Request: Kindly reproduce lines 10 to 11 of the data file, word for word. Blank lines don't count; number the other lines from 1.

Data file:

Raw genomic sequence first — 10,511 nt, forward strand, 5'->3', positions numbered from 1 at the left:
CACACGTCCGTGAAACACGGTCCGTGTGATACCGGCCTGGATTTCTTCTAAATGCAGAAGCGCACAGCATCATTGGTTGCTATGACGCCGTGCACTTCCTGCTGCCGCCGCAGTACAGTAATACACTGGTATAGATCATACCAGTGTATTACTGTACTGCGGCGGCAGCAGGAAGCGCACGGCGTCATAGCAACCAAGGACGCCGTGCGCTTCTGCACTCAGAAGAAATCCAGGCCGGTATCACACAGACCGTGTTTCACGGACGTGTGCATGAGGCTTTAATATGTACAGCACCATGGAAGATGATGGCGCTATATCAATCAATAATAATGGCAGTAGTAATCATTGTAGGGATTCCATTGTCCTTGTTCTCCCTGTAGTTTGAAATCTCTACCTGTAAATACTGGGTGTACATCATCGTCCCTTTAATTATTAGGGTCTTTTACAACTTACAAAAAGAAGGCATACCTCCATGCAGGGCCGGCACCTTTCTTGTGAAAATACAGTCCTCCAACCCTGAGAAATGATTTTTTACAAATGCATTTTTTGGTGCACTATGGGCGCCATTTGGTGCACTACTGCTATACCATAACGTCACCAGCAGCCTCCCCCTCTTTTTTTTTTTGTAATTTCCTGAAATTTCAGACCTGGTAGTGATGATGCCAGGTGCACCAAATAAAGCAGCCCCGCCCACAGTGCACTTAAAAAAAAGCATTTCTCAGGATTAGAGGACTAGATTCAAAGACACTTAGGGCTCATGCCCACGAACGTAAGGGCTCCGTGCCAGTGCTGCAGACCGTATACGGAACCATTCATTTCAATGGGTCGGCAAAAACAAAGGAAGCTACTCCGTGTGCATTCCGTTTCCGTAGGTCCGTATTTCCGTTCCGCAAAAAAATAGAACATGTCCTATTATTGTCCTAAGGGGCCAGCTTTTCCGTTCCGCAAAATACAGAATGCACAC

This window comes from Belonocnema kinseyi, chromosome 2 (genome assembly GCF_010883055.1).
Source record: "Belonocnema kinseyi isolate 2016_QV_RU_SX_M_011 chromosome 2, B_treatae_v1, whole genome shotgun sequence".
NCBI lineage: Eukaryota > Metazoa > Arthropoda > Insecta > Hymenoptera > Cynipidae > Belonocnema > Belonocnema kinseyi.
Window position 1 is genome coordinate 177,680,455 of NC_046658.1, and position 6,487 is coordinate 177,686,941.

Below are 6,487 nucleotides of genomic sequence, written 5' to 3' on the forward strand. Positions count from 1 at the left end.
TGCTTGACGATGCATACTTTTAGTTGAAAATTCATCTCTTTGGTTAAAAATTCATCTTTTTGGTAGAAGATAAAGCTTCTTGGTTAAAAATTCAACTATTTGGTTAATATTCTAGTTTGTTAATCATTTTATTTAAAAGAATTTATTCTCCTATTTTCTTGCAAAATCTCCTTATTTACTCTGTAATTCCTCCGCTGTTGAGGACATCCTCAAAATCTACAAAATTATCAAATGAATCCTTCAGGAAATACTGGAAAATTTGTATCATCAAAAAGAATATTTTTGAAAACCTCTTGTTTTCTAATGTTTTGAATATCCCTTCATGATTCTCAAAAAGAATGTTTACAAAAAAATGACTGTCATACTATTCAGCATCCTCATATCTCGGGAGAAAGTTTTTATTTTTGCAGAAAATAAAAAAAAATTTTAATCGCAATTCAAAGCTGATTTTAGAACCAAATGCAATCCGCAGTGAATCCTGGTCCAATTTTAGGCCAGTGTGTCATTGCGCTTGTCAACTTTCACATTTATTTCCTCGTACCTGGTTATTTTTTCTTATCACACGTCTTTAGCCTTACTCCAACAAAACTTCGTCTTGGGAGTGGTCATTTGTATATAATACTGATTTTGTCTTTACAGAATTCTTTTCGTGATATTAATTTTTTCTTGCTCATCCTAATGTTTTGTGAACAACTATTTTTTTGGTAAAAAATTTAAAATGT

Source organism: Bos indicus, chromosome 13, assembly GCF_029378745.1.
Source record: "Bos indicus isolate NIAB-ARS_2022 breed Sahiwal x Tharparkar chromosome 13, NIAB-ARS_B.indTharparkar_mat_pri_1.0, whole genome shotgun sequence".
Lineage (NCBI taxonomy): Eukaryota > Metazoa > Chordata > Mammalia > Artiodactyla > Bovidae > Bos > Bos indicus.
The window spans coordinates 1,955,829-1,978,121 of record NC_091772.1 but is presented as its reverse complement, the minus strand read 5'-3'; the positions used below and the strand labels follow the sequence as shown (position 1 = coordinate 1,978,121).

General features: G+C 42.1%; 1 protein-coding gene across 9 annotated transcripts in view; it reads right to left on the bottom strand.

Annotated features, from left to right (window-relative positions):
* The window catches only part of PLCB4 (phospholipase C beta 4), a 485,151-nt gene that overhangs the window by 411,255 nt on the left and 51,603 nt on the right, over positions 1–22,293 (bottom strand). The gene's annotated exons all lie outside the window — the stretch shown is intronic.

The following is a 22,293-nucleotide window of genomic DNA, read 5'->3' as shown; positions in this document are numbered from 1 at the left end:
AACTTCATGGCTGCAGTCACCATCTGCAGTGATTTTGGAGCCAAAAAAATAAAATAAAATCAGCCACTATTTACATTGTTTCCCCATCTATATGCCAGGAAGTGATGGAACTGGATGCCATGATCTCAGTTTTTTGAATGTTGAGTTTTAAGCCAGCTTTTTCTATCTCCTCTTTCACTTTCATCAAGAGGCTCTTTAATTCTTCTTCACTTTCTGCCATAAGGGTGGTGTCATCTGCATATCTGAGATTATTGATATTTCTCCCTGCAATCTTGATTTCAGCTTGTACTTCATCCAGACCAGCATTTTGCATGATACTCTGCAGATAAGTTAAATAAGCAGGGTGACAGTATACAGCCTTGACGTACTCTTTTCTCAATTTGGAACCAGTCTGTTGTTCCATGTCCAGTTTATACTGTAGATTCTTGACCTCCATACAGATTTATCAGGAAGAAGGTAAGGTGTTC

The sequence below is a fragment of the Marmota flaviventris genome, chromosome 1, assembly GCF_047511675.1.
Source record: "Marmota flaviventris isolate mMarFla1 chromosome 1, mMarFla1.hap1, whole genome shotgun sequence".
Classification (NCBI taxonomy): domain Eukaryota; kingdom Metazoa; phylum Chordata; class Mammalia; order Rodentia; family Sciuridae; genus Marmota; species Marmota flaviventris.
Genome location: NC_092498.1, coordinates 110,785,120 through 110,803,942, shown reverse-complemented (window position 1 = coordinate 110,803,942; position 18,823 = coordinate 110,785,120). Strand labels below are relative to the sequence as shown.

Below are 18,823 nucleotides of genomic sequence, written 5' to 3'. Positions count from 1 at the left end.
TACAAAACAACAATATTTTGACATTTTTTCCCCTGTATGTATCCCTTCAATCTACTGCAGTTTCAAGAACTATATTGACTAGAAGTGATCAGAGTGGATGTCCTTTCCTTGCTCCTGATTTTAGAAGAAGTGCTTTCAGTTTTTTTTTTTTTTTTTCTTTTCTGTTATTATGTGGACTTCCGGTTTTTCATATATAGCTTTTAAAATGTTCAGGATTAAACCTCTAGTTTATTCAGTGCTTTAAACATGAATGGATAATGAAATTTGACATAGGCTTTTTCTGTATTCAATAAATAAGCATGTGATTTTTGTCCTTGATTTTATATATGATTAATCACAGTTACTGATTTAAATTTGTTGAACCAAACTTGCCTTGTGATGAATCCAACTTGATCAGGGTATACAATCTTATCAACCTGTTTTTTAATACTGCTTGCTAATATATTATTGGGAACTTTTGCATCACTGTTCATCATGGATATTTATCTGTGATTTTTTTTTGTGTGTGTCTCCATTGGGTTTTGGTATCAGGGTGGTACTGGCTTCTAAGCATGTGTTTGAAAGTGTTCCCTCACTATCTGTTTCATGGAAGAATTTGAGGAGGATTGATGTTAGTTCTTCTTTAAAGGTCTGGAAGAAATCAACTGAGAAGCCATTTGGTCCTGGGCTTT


Source record: "Bos indicus isolate NIAB-ARS_2022 breed Sahiwal x Tharparkar chromosome 13, NIAB-ARS_B.indTharparkar_mat_pri_1.0, whole genome shotgun sequence".
Lineage (NCBI taxonomy): Eukaryota > Metazoa > Chordata > Mammalia > Artiodactyla > Bovidae > Bos > Bos indicus.